Tag Archives: Winter 2014

Anesthesia: culture, technology, and the rise of the surgeon

Suzanne Raga New Jersey, USA   A depiction of eye surgery c. 1195 The introduction of new technologies such as surgical anesthesia has led to better methods of diagnosis and treatment, but it also shows that the relationship between medical theory and practice is not always a smooth one. Surprisingly, anesthesia was first used for […]

The boys’ club

Laura Hirshbein Michigan, Ann Arbor, United States   Galen of Pergamon, the most famous medical researcher of classical antiquity Lithograph by Pierre Roche Vigneron, c. 1865. In 1914, a group of fraternity men from the University of Michigan Medical School in Ann Arbor, Michigan, decided they needed more influence at the school. One of the […]

Behind the pep: modern and postmodern perspectives in Lydia E. Pinkham Medicine Company’s advertising

Ann W. Robinson New York, New York, USA At face value, the 1930s advertisement for Lydia E. Pinkham’s Vegetable Compound (to the right) elicits mild laughter and dismay. It can easily be interpreted as a sexist, scientifically unsound piece of medical propaganda laced with conformist social ideals, indicative of the era in which it was […]

Ambiguity-based evidence

Wolfgang Lederer Austria   I still ask myself whether medicine has anything to do with ethics or whether it does not. Ethical considerations, after all, are derived from philosophy, usually reflecting the values held by a community, often dictated by community leaders or religious authorities, economic considerations, and majority opinion. This implies that ethical values […]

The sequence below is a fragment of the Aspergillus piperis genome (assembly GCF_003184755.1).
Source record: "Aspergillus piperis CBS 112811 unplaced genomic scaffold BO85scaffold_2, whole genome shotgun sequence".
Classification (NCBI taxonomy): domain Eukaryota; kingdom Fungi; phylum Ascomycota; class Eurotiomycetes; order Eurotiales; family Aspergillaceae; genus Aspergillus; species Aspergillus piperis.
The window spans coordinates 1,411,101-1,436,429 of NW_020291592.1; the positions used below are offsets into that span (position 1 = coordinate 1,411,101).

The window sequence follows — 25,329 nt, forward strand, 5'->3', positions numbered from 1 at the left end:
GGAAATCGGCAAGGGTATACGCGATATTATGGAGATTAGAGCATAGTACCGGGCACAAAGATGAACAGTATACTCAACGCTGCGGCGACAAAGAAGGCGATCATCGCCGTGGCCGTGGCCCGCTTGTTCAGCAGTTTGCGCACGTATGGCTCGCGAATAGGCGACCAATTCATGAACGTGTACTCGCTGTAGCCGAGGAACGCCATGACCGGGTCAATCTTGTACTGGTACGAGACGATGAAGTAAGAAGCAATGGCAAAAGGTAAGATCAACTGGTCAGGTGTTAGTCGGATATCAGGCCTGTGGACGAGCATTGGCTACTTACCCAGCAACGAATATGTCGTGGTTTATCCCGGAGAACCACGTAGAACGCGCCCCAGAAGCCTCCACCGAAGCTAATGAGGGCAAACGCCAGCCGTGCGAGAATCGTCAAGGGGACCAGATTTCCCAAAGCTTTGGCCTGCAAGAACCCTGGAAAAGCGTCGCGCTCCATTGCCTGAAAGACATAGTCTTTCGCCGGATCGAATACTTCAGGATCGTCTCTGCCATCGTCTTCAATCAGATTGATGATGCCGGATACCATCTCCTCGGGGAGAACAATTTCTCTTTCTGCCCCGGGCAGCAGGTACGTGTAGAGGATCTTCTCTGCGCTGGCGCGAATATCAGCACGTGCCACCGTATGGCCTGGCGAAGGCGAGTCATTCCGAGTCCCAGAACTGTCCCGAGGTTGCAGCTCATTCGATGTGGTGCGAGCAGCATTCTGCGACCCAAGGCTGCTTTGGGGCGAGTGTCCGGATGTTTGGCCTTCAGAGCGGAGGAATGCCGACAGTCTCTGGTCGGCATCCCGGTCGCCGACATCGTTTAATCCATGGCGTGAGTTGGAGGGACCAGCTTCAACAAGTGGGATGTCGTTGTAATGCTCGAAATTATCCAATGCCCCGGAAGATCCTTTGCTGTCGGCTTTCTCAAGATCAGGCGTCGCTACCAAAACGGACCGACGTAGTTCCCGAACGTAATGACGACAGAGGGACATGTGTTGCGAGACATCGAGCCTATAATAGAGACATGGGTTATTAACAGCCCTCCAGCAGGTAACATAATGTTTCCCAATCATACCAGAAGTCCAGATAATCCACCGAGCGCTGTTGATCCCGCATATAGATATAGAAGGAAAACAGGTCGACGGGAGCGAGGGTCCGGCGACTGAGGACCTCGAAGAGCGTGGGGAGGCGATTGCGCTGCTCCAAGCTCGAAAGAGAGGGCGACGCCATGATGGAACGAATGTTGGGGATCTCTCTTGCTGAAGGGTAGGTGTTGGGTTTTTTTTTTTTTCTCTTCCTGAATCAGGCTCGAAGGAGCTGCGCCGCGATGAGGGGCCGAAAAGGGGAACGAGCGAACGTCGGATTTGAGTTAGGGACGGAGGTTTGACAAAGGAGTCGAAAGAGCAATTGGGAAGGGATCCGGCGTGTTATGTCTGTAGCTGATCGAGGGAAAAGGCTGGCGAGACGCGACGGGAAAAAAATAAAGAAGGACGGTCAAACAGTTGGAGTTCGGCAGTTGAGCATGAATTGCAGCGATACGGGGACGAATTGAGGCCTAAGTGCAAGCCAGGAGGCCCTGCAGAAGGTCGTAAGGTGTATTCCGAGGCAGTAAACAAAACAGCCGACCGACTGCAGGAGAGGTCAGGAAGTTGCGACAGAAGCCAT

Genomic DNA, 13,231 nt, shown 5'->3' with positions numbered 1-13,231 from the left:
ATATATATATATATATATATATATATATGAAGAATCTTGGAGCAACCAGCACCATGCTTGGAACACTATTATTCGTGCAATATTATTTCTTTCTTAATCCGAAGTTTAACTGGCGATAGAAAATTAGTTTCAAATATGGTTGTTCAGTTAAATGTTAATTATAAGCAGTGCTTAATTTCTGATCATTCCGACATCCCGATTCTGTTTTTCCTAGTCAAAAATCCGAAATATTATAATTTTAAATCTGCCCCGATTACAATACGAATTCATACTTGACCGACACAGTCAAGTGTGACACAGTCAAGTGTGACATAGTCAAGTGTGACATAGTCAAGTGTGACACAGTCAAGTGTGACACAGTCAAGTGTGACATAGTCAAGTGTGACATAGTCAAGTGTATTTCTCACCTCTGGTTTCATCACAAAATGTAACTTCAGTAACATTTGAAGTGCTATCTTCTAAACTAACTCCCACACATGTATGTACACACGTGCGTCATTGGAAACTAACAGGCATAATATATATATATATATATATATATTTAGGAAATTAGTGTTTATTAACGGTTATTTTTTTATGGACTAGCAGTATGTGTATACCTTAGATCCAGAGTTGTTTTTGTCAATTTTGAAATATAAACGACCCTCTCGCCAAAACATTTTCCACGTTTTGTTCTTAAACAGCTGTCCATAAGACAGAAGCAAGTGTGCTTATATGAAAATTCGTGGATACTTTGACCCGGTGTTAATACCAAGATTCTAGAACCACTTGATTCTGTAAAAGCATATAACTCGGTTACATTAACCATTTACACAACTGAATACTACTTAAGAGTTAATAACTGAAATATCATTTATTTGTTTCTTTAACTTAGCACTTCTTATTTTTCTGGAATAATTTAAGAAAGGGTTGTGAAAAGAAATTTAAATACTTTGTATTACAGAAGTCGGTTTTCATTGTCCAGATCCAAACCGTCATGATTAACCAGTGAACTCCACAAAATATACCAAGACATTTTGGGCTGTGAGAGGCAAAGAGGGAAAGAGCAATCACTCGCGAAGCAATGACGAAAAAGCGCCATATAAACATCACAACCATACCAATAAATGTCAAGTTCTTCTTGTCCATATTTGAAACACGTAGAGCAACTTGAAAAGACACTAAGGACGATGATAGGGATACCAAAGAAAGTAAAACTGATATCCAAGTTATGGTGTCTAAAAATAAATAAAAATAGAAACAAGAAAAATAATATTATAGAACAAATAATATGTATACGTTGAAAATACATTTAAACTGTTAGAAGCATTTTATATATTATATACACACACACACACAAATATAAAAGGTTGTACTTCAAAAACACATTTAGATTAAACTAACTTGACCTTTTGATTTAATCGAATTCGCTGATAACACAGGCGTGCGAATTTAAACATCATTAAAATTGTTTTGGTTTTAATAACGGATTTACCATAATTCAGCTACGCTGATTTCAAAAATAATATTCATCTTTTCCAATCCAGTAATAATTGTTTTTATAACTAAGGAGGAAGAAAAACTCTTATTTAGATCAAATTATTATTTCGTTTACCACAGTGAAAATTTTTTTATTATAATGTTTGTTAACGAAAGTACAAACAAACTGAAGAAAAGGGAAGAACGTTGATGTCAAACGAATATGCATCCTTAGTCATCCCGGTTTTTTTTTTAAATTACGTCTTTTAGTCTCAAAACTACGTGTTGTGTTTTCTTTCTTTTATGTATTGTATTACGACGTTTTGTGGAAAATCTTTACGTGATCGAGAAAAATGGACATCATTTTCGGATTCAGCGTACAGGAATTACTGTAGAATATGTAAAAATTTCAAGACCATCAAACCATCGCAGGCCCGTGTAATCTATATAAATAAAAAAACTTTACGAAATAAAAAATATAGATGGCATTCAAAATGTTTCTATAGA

I’m not sure I’m so ethical

Paul Kettl Philadelphia, Pennsylvania, USA   An abandoned mental hospital. Photography by Jarle Naustvik I’m not sure I’m so ethical. Don’t get me wrong. I think I’m a good doctor, and I don’t do bad things like sleep with my patients, beat my wife, or kick the dog. But I’m just not sure anymore I’m […]

Neurologica – disorders of the dream world

Shameemah Abrahams Cape Town   A portrait of the pioneering neurologist, Jean-Martin Charcot, who was well-known for characterising multiple sclerosis and hysteria. The human mind, so capable of creating works of genius like the orchestral sounds of Beethoven’s symphonies, da Vinci’s enigmatic artwork, or the majestic pyramids of Giza, can easily lose itself and spiral […]

A tribe’s fattening culture and its impact on health

Victor John Etuk Daura, Nigeria   When nineteenth century European explorers began to colonize West Africa, they were shocked by the corpulence of the Efik people of the Nigerian coast–over seventy percent of the population weighed more than ninety kilograms.1,2 Little did the Europeans know that fattening rituals took place behind closed doors, which largely […]

Children do not die

Matko Marusic Croatia   Photography by S GLeisner Josip was just one of the boys who lived in our street, but to me he was and still is especially important. It was through him that I, for the first time, encountered an incurable disease; he was the first person I wanted to help, and was […]

What’s old is new again: quackery in the age of the Internet

Lawrence Jones Hershey, Pennsylvania, United States   Edgar Cayce (1877-1945) The term “quack” is generally used to describe promoters of treatments and devices that have no acknowledged beneficial medical use. The advent of improved medical care and technology during the latter half of the 19th century through the first half of the 20th century was […]

The second chart

Irene Martinez Chicago, Illinois, United States   Caption: Photography by Keith Williamson When I arrived at the clinic, I was already behind schedule. I got up at 5:30 to get ready, but with my daughter’s end of the year school trip made things more complicated. I was already rushing when I got to the clinic, […]